Have you ever really thought about the way you look at a painting, a photograph, or even a scene in real life? Your eyes skip around. You don’t take it in all at once, or process it neatly top-to-bottom like a computer might. You jump from one element to another, your eye drawn by those shapes, colors, and contrasts that are most interesting, unusual, or surprising.
Not everyone’s experience of the same real-life scene is the same, of course. Perhaps you and a friend are looking at the same landscape. Your eye is drawn to a yellow tree in a sea of green trees. They are more interested in a duck that’s swimming on the lake. Each of you might paint a different picture of the same scene: yours might focus on the tree and not have a duck at all, and theirs might paint the duck in loving detail while reducing the trees to a hazy background.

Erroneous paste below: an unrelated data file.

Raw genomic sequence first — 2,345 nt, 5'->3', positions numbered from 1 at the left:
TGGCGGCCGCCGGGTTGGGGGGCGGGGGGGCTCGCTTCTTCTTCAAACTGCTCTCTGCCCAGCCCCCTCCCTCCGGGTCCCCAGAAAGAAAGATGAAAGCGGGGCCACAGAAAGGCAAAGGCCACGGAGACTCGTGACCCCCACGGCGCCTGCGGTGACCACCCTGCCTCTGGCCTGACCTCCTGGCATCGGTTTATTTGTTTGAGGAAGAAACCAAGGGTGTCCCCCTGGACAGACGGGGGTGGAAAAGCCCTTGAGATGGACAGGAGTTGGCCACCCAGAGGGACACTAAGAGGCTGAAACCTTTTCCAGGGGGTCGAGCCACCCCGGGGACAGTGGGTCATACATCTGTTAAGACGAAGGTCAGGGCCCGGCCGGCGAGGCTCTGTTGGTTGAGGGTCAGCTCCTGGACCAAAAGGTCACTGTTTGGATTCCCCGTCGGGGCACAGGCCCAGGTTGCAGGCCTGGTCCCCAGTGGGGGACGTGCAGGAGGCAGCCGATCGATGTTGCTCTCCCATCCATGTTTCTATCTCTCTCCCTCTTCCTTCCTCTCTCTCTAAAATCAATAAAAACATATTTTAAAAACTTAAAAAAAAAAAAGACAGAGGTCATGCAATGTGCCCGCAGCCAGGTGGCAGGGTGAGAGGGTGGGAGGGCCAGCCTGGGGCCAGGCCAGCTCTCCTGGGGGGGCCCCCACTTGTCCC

As an artist, you can curate your viewer’s experience. You can lead their eyes to the parts of your painting that you find most interesting and meaningful. But to do that, you need to know yourself just what it is you’re painting. What’s the center of interest?